Kentucky boasts numerous attractions like the Kentucky Derby, the Bourbon Trail, and Mammoth Cave National Park. Nevertheless, not all areas in the Bluegrass State offer an equally appealing living experience.
Certain cities exhibit high crime rates, low incomes, subpar education, and limited opportunities. Mayfield emerges as the least desirable city to reside in Kentucky, considering factors like violent and property crimes, cost of living, unemployment, and overall livability.
Mayfield: A Small City with Big Problems
Mayfield is a small city with a population of under 10,000 situated in southwestern Kentucky, close to the Tennessee border. It serves as the county seat of Graves County and acts as the main city within the Mayfield Micropolitan Statistical Area.
Established in 1821, Mayfield derived its name from John Mayfield, a notable local politician. Throughout the 19th and 20th centuries, the city played a significant role in the production and processing of tobacco.
However, the city has faced economic challenges and a decline in the quality of life due to the diminishing tobacco industry and the loss of manufacturing jobs.
Crime: The Most Dangerous City in Kentucky
Living in Mayfield is concerning due to its elevated crime rates. According to the latest FBI crime data, Mayfield is ranked as the most dangerous city in Kentucky. The city has a violent crime rate of 1,224 per 100,000 residents and a property crime rate of 6,778 per 100,000 residents.
These rates are over three times higher than the state averages, which are 383 for violent crimes and 3,732 for property crimes. Mayfield has experienced 118 violent crimes, including 9 murders, 16 rapes, 19 robberies, and 74 aggravated assaults.
The likelihood of becoming a victim of either violent or property crime in Mayfield is 1 in 15, a significantly high risk compared to other cities in Kentucky and the nation.
Economy: The Lowest Income and the Highest Poverty
Mayfield’s unfavorable economic conditions contribute to its drawbacks as a place to reside. With a median household income of $28,750—less than half of the state median ($61,247) and the national median ($68,703)—the city faces economic challenges.
Moreover, Mayfield’s poverty rate stands at 32.4%, more than double the state rate of 15.3% and the national rate of 10.5%. The city’s unemployment rate is 7.2%, surpassing both the state rate of 5.1% and the national rate of 5.4%.
Limited opportunities for employment, education, and career advancement further compound the issues, given that a significant portion of available jobs falls within low-paying sectors like retail, food services, and healthcare.
Education: The Lowest Attainment and the Worst Performance
Mayfield’s quality of life is adversely impacted by a notable factor: the city’s subpar level of education. The local high school graduation rate stands at 77.6%, falling below both the state average of 88.6% and the national average of 88.7%.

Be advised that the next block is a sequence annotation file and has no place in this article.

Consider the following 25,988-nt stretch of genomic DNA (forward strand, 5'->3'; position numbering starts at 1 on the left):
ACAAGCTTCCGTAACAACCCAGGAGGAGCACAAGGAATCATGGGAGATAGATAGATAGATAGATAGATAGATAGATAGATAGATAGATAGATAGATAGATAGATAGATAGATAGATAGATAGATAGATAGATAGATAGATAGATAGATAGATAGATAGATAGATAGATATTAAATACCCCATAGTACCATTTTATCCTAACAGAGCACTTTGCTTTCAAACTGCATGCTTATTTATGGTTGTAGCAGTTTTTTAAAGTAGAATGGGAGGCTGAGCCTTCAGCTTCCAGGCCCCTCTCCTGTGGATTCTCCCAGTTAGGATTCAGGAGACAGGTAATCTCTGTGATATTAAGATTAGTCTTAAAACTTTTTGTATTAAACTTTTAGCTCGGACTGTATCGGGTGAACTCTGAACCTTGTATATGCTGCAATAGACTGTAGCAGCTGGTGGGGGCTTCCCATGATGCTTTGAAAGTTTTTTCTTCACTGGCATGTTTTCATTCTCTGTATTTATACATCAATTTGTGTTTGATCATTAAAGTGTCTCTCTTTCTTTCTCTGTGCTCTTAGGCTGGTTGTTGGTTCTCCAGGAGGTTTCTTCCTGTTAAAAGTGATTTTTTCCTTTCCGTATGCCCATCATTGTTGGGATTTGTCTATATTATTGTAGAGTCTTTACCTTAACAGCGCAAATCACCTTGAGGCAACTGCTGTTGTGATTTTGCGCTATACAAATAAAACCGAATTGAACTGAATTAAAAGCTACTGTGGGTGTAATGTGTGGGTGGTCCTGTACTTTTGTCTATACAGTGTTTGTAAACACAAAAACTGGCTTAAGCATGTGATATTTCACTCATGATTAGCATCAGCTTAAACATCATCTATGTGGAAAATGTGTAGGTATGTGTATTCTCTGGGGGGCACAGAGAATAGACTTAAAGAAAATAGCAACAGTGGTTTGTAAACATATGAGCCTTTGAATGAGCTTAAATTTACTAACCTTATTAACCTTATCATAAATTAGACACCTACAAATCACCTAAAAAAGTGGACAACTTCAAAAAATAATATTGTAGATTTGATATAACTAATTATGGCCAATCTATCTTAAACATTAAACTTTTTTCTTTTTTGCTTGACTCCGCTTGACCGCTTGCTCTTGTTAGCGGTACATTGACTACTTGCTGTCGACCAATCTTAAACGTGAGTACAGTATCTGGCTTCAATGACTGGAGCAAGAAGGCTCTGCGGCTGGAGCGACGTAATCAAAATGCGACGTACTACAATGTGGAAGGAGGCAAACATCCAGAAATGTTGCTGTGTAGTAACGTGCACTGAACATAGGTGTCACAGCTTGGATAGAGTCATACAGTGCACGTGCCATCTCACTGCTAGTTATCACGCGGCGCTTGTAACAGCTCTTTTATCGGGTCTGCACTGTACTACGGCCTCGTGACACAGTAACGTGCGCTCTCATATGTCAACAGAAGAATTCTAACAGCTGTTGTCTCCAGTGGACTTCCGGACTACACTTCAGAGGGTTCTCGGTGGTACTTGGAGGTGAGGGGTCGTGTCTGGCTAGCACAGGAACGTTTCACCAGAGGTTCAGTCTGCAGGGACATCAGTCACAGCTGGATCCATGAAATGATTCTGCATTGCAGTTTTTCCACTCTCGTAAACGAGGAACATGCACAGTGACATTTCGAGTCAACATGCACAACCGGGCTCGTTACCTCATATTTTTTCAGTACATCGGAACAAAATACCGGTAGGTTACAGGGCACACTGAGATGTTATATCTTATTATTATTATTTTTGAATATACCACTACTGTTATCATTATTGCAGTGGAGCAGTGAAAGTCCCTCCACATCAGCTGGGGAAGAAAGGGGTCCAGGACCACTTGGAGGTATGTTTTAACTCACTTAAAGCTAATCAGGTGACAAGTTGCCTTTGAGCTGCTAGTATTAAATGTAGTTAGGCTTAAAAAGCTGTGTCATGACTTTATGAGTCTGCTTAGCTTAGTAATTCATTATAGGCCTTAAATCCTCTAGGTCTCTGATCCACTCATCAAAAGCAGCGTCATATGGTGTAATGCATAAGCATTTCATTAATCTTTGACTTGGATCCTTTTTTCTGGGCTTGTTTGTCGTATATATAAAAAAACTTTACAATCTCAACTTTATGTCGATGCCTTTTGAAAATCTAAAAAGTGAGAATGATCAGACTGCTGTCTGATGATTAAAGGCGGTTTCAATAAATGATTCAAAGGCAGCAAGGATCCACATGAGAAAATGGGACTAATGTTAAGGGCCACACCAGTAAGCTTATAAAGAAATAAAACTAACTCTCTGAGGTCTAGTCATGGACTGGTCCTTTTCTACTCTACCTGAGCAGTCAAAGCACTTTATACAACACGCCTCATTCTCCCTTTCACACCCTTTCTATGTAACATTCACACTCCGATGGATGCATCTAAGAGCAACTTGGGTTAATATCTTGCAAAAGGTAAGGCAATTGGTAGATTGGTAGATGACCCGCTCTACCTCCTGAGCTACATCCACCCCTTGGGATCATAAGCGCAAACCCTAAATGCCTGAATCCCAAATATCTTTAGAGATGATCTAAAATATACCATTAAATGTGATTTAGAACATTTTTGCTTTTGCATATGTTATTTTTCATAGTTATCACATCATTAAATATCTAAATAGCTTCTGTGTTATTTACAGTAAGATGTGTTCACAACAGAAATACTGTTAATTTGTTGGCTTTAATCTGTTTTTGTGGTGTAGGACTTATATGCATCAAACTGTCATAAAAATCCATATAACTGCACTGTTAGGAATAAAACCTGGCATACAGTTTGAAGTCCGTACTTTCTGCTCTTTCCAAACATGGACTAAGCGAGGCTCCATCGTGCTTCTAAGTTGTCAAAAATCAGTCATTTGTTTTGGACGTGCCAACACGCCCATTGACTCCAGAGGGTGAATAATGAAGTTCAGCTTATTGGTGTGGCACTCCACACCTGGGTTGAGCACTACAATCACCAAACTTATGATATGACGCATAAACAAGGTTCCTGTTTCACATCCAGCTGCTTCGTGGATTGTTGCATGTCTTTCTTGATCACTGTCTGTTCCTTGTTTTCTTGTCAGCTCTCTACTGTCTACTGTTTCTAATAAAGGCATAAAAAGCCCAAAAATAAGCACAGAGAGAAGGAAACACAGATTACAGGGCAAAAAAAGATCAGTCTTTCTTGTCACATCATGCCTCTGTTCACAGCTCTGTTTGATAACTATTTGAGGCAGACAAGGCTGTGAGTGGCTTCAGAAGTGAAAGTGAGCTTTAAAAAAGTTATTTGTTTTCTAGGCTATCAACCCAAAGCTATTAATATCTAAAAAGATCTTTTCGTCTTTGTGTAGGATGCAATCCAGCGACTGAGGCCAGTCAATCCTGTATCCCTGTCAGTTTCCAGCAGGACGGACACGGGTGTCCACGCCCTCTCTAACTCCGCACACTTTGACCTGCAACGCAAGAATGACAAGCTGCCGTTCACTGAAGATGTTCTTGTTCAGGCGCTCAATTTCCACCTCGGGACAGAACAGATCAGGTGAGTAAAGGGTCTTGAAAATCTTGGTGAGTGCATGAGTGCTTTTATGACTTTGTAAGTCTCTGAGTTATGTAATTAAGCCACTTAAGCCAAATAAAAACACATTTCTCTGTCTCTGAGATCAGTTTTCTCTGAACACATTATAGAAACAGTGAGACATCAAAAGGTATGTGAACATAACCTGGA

Furthermore, Mayfield reports a college graduation rate of 11.9%, significantly lower than the state’s 25.3% and the national average of 33.1%.
The public school system in the city is grappling with poor performance metrics, including low test scores, graduation rates, and elevated dropout rates.
According to the Kentucky Department of Education, the Mayfield Independent School District exhibits a four-year graduation rate of 75.9%, a 5.2% dropout rate, and proficiency rates of 51.8% in reading and 40.8% in math.
Additionally, the district contends with a notable percentage of economically disadvantaged students, English learners, and those with disabilities.
Livability: The Worst Place to Call Home
Several factors contribute to Mayfield’s poor livability. The city lacks essential amenities such as parks, libraries, museums, and restaurants, which are crucial for enhancing the overall quality of life.
Furthermore, Mayfield exhibits limited diversity, with a predominantly white population and only a small percentage of African Americans, Hispanics, and Asians. The city also struggles with low social capital, evident in low voter turnout, limited civic engagement, and a weak sense of community.
Mayfield faces challenges in health and wellness, with high rates of obesity, diabetes, smoking, and substance abuse. Additionally, the city grapples with poor environmental quality, characterized by high levels of air pollution, water pollution, and noise pollution.
Mayfield faces numerous challenges with limited solutions. The city grapples with issues such as crime, poverty, unemployment, and low education levels. Residents experience a lack of amenities, diversity, social capital, and environmental quality.
Being labeled the worst city to live in Kentucky due to various factors, Mayfield requires immediate attention and intervention. Both state and federal authorities, along with the local community, must collaborate to address these issues and enhance the city’s overall situation and prospects.